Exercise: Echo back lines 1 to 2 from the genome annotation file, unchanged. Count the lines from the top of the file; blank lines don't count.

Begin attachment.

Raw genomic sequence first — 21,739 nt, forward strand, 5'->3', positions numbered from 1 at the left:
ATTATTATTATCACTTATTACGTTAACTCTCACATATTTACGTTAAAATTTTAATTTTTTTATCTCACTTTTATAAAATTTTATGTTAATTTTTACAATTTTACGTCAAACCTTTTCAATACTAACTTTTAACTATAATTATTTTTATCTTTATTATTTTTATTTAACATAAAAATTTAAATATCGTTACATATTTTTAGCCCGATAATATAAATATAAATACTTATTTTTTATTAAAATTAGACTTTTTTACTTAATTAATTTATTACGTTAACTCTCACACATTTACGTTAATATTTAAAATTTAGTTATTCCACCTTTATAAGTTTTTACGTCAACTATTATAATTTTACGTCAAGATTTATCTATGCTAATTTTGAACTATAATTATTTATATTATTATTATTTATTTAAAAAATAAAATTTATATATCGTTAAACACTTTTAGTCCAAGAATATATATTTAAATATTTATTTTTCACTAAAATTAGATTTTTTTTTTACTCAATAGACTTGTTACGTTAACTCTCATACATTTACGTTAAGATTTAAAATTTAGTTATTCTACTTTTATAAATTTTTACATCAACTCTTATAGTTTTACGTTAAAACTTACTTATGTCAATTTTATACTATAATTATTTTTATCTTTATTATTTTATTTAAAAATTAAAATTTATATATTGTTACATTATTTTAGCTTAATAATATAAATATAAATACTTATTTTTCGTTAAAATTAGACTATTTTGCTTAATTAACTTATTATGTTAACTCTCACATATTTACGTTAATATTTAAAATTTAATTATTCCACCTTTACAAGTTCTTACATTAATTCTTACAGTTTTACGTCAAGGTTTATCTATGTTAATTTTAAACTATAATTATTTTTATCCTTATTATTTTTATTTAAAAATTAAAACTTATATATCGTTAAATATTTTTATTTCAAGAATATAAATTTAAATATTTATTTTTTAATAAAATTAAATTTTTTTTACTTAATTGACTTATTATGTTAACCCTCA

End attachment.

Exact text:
Raw genomic sequence first — 21,739 nt, forward strand, 5'->3', positions numbered from 1 at the left:
ATTATTATTATCACTTATTACGTTAACTCTCACATATTTACGTTAAAATTTTAATTTTTTTATCTCACTTTTATAAAATTTTATGTTAATTTTTACAATTTTACGTCAAACCTTTTCAATACTAACTTTTAACTATAATTATTTTTATCTTTATTATTTTTATTTAACATAAAAATTTAAATATCGTTACATATTTTTAGCCCGATAATATAAATATAAATACTTATTTTTTATTAAAATTAGACTTTTTTACTTAATTAATTTATTACGTTAACTCTCACACATTTACGTTAATATTTAAAATTTAGTTATTCCACCTTTATAAGTTTTTACGTCAACTATTATAATTTTACGTCAAGATTTATCTATGCTAATTTTGAACTATAATTATTTATATTATTATTATTTATTTAAAAAATAAAATTTATATATCGTTAAACACTTTTAGTCCAAGAATATATATTTAAATATTTATTTTTCACTAAAATTAGATTTTTTTTTTACTCAATAGACTTGTTACGTTAACTCTCATACATTTACGTTAAGATTTAAAATTTAGTTATTCTACTTTTATAAATTTTTACATCAACTCTTATAGTTTTACGTTAAAACTTACTTATGTCAATTTTATACTATAATTATTTTTATCTTTATTATTTTATTTAAAAATTAAAATTTATATATTGTTACATTATTTTAGCTTAATAATATAAATATAAATACTTATTTTTCGTTAAAATTAGACTATTTTGCTTAATTAACTTATTATGTTAACTCTCACATATTTACGTTAATATTTAAAATTTAATTATTCCACCTTTACAAGTTCTTACATTAATTCTTACAGTTTTACGTCAAGGTTTATCTATGTTAATTTTAAACTATAATTATTTTTATCCTTATTATTTTTATTTAAAAATTAAAACTTATATATCGTTAAATATTTTTATTTCAAGAATATAAATTTAAATATTTATTTTTTAATAAAATTAAATTTTTTTTACTTAATTGACTTATTATGTTAACCCTCA